Also See, Top Down Parsing

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Flow-of-Control Statements

Now let’s look at how boolean expressions are translated into three-address code in the context of statements like the ones generated by the grammar below:

S → if(X) S1

 S → if(X) S1 else S2

 S → while(B) S1

                        Grammar for the flow of control statements

Here nonterminal X represents a boolean expression, and nonterminal S represents a statement.           

The above three statements are the grammar of flow-of-control statements, first production contains the if statement, the second contains if-else, and the third production contains the while statement. The three address codes for all three grammars can be generated with the help of the diagram given below.

Illustration Image

Let’s see figure (a) for ‘if’ code. B.code is the synthesized attribute for B. B.code can return two types of value- true and false. If it returns true then the control will jump to label B.true and S1.code is executed. If B.code returns false control will jump to label B.false the remaining part of the code.

For ‘if-else’, see figure (b) above. If B.code is true then a new label B.true is created and statement S1.code is executed, for B.false S2.code is executed. And then the remaining code will be executed.

For ‘while’( see figure c), if B.code is true then S1.code will be executed and control will again jump to label begin and the condition for B.code will be checked. It is done until B.code becomes false and then the remaining code will be executed( control will jump to label B.false).

With the help of the above block diagrams, we can write semantic rules for the flow of control statements. The semantic rules for some productions are given below.

Illustration Image

Control-Flow Translation of Boolean Expressions

A boolean expression is translated into three address instructions that evaluate the expression using create labels only when they are needed. Alternatively, unnecessary labels can be eliminated during the subsequent optimization phase. The semantic rules for different expressions are given in the diagram below.

Illustration Image

Also see, Phases of Compiler

Avoiding Redundant Gotos

The goto statements alter the flow of control. If we implement goto statements, we need to define a Label for a statement. In the production system, semantic action is attached to record the Label and its value in the symbol table. Production can be added as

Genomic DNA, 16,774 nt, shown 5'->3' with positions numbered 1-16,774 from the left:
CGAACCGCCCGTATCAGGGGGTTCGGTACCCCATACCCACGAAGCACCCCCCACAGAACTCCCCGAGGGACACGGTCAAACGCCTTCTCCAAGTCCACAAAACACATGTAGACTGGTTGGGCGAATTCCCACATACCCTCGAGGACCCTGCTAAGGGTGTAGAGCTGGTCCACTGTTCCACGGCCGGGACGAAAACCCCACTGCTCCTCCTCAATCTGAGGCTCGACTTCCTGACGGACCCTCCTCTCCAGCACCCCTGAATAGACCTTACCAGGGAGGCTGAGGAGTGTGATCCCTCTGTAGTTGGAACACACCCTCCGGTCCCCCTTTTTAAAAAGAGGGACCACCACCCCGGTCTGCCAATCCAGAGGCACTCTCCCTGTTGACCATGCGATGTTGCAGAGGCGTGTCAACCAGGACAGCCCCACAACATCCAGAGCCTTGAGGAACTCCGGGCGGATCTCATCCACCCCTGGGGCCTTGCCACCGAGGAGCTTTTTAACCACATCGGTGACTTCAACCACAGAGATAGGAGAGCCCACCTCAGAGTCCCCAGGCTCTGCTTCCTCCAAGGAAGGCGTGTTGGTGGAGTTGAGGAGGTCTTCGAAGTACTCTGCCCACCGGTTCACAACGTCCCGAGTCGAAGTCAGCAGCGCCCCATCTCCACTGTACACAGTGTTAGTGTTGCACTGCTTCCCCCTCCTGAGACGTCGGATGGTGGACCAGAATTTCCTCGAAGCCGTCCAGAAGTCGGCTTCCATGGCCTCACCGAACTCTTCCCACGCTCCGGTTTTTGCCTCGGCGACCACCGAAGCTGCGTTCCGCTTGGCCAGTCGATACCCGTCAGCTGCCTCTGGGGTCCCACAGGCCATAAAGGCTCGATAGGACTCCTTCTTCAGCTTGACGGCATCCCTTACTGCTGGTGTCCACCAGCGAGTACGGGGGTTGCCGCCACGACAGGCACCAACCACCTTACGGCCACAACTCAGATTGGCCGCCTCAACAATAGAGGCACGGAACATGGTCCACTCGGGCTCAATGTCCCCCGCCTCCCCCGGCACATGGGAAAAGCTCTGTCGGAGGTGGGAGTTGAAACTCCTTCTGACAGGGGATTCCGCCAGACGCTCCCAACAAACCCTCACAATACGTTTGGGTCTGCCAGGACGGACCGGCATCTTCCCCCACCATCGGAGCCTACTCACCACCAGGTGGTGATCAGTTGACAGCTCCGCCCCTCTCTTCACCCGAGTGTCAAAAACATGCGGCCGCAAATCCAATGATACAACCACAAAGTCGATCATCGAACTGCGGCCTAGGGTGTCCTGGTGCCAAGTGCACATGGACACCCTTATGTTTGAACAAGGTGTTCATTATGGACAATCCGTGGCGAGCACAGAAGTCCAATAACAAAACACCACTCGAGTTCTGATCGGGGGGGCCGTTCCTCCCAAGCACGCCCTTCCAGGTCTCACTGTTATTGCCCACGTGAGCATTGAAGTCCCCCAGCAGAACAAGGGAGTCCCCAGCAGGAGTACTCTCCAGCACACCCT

S →     LABEL: S  

    LABEL →     id  

With the inherited labels and following proper rules, multiple instructions can generate a single instruction. 

Boolean Values and Jumping Code

A boolean expression can be used to alter the flow of control in statements. A boolean expression can also be evaluated for its value, as in an assignment statement such as p=true; or x= y<z.

A clean way to handle both roles of boolean expressions is to build a syntax tree for expressions, using any of the following rules:

  1. Use two passes to construct a complete syntax tree for the input, and then walk the tree in depth-first order, translating the changes specified by semantic rules.
  2. Use one pass for statements but two passes for expressions.

Frequently Asked Questions

What is compiler design?

Compiler Design is the structure and set of principles that guide the translation, analysis, and optimization process of a compiler.

What is meant by the term ‘control flow’?

The control flow is the sequence in which the computer executes a script's statements.

Why is a control flow important?

Control flow allows you to tell your program when and how to run different pieces of code.

What are jump statements?

Jump statements are a type of Control Statements used to interrupt the normal flow of the program.

What is an intermediate code?

An internal form of a program created by the compiler while translating the program from a high-level language to assembly code(or)object code is known as an intermediate code.


In this article, we have extensively discussed ‘Control Flow’ in compiler design. We hope that this blog has helped you enhance your knowledge regarding control flow.